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-  Label: 'Cooking Vinyl'
-  Genre: 'Folk' -  Release Date: '31st August 2018'

Our Rating:
There is a growing trend in the UK towards snowflake folksingers who wear their hearts on their sleeves and are happier to be perceived as men of the people rather than voices of a generation.

I first became aware of this phenomenon in 2004 when subjected to James Blunt's cloying hit single 'You're Beautiful'. This, if you recall, was the story of a man who saw a woman in a crowded place, realized he'd never see this beauty ever again and consequently, if the song's video is to be believed, decided to jump off a cliff.

More recently this breed of soft, unthreatening maleness has been best personified by the inexplicable global success of Ed Sheeran. In Sheeran's case, the singer's good nature and apparent level headedness makes you feel mean-minded and cynical for saying bad things about him. "He's so nice", argue the Sheeranites.

Enter the fray, the equally nice Michael David Rosenberg born in Brighton & Hove to Quaker parents. His mother is English and his father is from Vineland, New Jersey.

Rosenberg/Passenger's Brits-winning single 'Let Her Go' from his 2012 album 'All The Little Lights' has all but guaranteed the platinum status of 'Runaway', his 10th studio album.

Before picking faults, I'd like to go on record as saying that Rosenberg looks like a perfectly decent and upstanding citizen. While James Blunt exudes the kind of smugness that makes him eminently punchable, Rosenberg is the kind of guy who you'd be more inclined to pat on the back and offer to buy a pint for. But likeability does not blind me to the fundamental shallowness of his music.

In Ghost Town, to a backdrop of stirring strings and poignant piano, he observes that "times they change and factories close", a level of social commentary that's about as profound as saying "I remember when all this was fields".

As a poet his metaphors suck. In Heart To Love he can be found "searching for diamonds in a pile of coal" while in Let's Go he sings of a yearning to "fly like a kite in the wind of your mind". In the latter song he also argues that "freedom's a fork in the road"; I originally heard 'fuck' in place of the cooking utensil; on balance, I think I prefer my version.

The artist known as Passenger's secret weapon and distinguishing feature is his vulnerability. This is highlighted by the androgynous fragility of his singing voice. On top of this, he deploys skills honed as a busker, charming live audiences with the kind of self deprecating wit which is sorely lacking in his recorded songs. In a world where most performers struggle in vain to keep their bloated egos in check, his down to earth-ness is refreshing.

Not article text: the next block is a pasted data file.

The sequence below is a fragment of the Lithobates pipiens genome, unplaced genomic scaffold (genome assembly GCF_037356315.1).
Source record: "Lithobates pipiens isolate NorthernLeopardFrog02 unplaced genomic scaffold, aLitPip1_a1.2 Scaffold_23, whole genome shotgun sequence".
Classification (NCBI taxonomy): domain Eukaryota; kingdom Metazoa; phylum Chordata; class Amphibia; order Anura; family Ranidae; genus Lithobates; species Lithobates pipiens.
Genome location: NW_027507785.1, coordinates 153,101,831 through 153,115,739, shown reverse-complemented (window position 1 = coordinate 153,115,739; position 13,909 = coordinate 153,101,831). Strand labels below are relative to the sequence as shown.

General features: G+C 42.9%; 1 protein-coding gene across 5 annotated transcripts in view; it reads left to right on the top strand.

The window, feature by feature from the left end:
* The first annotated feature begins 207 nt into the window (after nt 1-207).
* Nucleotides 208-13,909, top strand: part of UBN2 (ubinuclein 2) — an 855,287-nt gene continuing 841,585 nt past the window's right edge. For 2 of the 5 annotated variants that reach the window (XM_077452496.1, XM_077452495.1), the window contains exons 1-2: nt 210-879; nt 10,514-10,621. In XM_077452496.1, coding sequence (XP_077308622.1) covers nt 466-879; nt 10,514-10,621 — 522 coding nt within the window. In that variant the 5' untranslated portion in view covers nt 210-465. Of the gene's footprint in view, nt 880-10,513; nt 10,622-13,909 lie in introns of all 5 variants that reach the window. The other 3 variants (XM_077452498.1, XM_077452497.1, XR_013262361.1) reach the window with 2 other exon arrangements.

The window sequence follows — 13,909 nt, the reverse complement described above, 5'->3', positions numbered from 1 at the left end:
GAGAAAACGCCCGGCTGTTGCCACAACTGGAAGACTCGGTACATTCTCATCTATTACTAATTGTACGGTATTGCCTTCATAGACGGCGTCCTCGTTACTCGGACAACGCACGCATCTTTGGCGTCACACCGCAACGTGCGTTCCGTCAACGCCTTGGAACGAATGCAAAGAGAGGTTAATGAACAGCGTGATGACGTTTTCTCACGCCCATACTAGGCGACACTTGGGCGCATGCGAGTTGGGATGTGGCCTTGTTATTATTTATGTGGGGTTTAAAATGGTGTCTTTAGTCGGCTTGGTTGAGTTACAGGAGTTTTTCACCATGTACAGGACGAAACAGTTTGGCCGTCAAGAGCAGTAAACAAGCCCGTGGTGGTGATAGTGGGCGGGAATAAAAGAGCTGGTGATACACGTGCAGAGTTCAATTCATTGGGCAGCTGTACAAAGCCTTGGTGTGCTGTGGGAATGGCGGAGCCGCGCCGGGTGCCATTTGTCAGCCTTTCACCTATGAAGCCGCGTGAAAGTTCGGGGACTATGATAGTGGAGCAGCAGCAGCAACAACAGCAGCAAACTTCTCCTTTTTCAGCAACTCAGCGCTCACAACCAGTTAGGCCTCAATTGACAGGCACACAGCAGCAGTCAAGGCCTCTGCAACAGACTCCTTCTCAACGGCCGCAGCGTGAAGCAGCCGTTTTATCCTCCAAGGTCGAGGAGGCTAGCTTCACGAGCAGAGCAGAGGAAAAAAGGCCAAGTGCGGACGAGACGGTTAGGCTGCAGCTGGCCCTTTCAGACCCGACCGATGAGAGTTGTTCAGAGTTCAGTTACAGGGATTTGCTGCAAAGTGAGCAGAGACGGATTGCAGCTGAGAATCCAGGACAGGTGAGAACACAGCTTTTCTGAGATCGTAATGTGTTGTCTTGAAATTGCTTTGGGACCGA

Of this new set of songs, Rosenberg flags up an Americana theme which led to the decision to film a video for each of the ten tracks with big, American visuals. You can see evidence of this in the promo film for the title track where our hero is to be seen jogging against a constantly changing backdrop of suburban streets, beaches and desert highways.

Rosenberg smiles and gives the thumbs up to everyone he meets reserving a special solidarity fist for a black family. A cynic might see this as a shameless pitch to the lucrative U.S. market but I'll let that pass. Rather, what the video brought to my mind was the epic run of Forrest Gump and it has to be said that there's something Gumpian is Rosenberg's philosophy of life.

Perhaps his stage name is a clue. Being a passenger means you are not in the driving seat so you are never fully in control on where you are going. This could explain the fatalistic streak in his songs. Why Can't I Change? he asks himself and other implicit questions include Why can't I find (and keep) a perfect love?, Why can't we be free?, Why can't we all live together in perfect harmony? Why does it always rain on me?

In the Forrest Gump movie, a feather was a symbol both of life's fragility and being forever at the mercy of the elements. 'Like a feather on a breeze' is a simile Rosenberg used for 'And I Love Her' from his previous album 'The Boy Who Cried Wolf' and on 'Runaway' he likens travelers (and American dreamers) to "feathers on the ocean breeze" in To Be Free.

Rosenberg is not as dumb as Gump but neither is he a go to man when looking for insights into the meaning of life. In the closing track Survivors, the sum total of his wisdom after 33 years on the planet is that life's a game in which the rules are never explained. He is also less than revelatory when noting of the people you meet that "some of them will leave, some of them will stay".

He means well, of course, and all of this comes in the name of harmless entertainment. All in all, Passenger deserves praise for having the guts to show his sensitive side even though it's plain from the content of these songs that emotional frailty can be more of a burden than an asset.

Fortunately for him, strength and consolation will come from the fact that this album will undoubtedly sell by the bucketload. I wish him all the best.

Passenger's website

  author: Martin Raybould

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